RN-BSN Course Electives

Independent Studies

Independent Studies are available. Please see a faculty member of information.

For RN-BSN students ONLY

NSG 305 – Cultural Perspectives in Health Care (3 credits)

This course provides students with the opportunity to explore the culture of two tribal communities in northeast Oklahoma and their historical and contemporary practices related to health. Through immersion in these communities, students will collaborate with tribal representatives to provide care that is holistic in nature, culturally congruent, and based upon the evidence. Students will work with tribal representatives to assess the health needs of the members and develop, implement, and evaluate interventions specific to the cultural health needs of this diverse population.

NSG 341 – Caring and Terminal Illness (3 credits)

An elective course that explores concepts of professional nursing care in relation to terminal illness. Foci include symptom control, family support, attitudes towards death and dying, and concepts of biomedical ethics.

NSG 343 – Health Care Informatics (3 credits)

Health Care Informatics is designed to give the undergraduate student experience with issues and use of health care information management systems. It progresses from history and description of hospital and computer-based systems to clinical bedside practice, research, education, and administrative applications. Community and institution based systems are discussed as well as ergonomics and software/hardware selection.
Prerequisites: Basic computer science course and Junior standing in health, systems or related field, or by permission of instructor.

NSG 380/380S – Grief and Mourning: A Global Perspective (3 credits)

This elective course focuses on the religious and cultural intersects of mourning losses. The use of healing rituals and symbols within the context of grief and mourning will be explored. The course proposes to challenge the student to explore their own values and beliefs regarding death and to analyze the global rituals within the context of culture.

NSG 382 – Creativity, Creative Arts, Health & Aging (3 credits)

This elective course examines multiple perspectives on creativity, creative arts, and health and aging including personal, cultural, and theoretical and research perspectives. Students will explore the benefits of creativity for older adults, caregivers and communities, the health effects of engagement in creative arts programs, and the therapeutic elements common to existing creating arts programs for well, frail, and cognitively impaired older adults and caregivers. Students will engage in service-learning experiences involving local creative arts programs for older adults.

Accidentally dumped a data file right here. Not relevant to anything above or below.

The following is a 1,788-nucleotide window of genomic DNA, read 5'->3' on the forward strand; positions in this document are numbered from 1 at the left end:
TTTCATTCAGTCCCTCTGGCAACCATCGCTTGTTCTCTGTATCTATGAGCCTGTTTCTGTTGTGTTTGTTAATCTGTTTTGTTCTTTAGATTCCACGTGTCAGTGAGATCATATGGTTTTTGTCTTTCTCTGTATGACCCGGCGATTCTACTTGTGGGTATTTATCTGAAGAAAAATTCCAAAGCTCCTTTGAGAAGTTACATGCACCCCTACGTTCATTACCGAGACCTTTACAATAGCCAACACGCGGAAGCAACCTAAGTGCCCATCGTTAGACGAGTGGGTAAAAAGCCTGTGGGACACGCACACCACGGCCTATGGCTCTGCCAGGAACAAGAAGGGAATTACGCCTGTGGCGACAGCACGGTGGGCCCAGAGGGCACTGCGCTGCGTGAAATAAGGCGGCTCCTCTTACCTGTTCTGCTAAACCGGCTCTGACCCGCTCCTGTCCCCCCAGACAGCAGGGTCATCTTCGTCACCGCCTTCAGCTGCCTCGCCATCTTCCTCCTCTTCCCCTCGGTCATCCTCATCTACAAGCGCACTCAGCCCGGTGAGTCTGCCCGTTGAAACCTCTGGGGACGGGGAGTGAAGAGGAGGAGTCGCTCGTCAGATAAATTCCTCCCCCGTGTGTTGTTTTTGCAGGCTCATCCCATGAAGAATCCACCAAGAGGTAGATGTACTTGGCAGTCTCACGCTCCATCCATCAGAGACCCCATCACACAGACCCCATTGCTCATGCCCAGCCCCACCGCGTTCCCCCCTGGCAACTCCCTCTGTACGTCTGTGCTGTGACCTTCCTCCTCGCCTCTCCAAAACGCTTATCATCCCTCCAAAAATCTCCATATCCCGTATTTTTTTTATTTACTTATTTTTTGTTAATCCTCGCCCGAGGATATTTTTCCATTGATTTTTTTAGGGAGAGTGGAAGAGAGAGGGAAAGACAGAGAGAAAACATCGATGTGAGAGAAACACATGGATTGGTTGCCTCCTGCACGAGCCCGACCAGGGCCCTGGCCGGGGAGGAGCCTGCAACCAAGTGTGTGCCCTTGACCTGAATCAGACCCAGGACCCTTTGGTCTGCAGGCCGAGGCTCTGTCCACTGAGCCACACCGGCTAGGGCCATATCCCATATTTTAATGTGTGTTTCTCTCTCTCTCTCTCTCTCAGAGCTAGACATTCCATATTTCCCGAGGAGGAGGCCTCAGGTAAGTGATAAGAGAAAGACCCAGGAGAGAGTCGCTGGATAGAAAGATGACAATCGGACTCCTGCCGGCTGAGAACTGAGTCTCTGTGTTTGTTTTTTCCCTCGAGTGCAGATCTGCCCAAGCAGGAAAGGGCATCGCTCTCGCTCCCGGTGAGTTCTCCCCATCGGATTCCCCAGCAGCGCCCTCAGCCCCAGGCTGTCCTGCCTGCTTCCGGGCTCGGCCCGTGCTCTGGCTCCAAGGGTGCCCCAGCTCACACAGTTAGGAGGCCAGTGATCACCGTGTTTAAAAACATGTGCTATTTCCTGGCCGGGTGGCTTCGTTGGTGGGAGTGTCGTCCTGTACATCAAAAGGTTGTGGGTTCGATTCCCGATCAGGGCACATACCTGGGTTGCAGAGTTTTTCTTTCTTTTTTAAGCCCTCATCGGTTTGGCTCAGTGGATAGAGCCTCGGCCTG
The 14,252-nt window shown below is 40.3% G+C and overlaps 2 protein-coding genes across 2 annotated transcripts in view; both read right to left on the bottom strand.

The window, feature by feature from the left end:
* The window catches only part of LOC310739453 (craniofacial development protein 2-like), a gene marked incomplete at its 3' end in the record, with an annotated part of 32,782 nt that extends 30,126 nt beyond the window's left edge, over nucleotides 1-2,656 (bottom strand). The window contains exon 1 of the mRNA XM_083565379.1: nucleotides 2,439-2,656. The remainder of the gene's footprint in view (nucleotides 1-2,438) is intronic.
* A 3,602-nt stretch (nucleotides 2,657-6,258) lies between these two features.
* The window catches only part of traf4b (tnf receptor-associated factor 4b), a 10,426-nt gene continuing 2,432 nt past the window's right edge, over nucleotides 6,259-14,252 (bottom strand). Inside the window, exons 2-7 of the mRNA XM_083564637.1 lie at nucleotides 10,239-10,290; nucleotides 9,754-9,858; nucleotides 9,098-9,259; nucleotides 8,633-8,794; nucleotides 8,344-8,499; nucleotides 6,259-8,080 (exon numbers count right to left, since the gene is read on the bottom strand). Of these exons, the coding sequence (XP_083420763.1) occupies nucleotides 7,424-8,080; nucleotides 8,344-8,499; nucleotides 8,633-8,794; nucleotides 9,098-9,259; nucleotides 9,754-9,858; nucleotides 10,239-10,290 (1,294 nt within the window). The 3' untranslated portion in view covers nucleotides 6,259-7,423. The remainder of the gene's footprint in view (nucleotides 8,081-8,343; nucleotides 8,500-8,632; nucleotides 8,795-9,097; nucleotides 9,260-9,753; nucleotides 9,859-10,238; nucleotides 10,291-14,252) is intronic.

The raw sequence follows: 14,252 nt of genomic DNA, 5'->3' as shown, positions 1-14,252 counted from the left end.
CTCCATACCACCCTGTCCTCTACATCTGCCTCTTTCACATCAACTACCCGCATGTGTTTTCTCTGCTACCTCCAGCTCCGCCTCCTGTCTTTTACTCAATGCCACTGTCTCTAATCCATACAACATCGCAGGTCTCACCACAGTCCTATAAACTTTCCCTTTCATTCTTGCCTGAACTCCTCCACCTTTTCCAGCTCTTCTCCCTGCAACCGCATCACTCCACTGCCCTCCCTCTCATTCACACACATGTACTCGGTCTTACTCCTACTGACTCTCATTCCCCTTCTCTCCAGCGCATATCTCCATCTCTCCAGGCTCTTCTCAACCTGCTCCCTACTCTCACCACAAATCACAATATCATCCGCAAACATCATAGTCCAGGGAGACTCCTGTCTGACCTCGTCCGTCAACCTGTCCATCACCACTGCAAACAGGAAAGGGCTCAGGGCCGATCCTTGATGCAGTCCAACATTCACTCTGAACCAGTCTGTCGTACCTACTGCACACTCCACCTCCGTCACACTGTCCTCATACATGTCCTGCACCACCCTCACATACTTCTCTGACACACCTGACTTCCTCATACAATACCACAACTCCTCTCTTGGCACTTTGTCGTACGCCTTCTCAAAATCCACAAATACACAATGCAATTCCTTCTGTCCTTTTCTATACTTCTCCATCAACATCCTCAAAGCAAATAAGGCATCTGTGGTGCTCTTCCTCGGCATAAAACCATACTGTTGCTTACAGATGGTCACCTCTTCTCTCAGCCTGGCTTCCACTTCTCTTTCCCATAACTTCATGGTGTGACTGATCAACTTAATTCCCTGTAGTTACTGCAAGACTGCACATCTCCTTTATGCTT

NSG 441/541 – Health and Aging: Current Perspectives and Issues (3 credits)

This elective course examines issues of health status and health care delivery for the older population. Topics include perceptions of health, major health problems in later life, strategies for working with older persons experiencing functional and sensory changes of aging, patterns of health services utilization, projected health needs and ethical issues related to health care for the elderly.

NSG 492 – Emotional and Behavioral Problems of Children and Adolescents (3 credits)

This elective course's emphasis is on current research, historical background, etiologies, and characteristics of individuals with severe behavioral disorders/emotional disturbance. Models of physiological, sociological, ecological, and behavioral approaches to understanding and addressing the needs of these individuals and the contexts influencing policies and practices are critically examined.

NSG 399 - Global Health Perspectives and Challenges in Central America

The primary purpose is to gain international health care experience that will enhance ability to understand the basis of and need for culturally competent care to populations everywhere. Learners will explore a variety of cultural and contextual factors that impact life, health care, and health care systems in Central America, and compare and contrast these factors with those operating in the United States. This is a study abroad course offered in summer and/or winter term.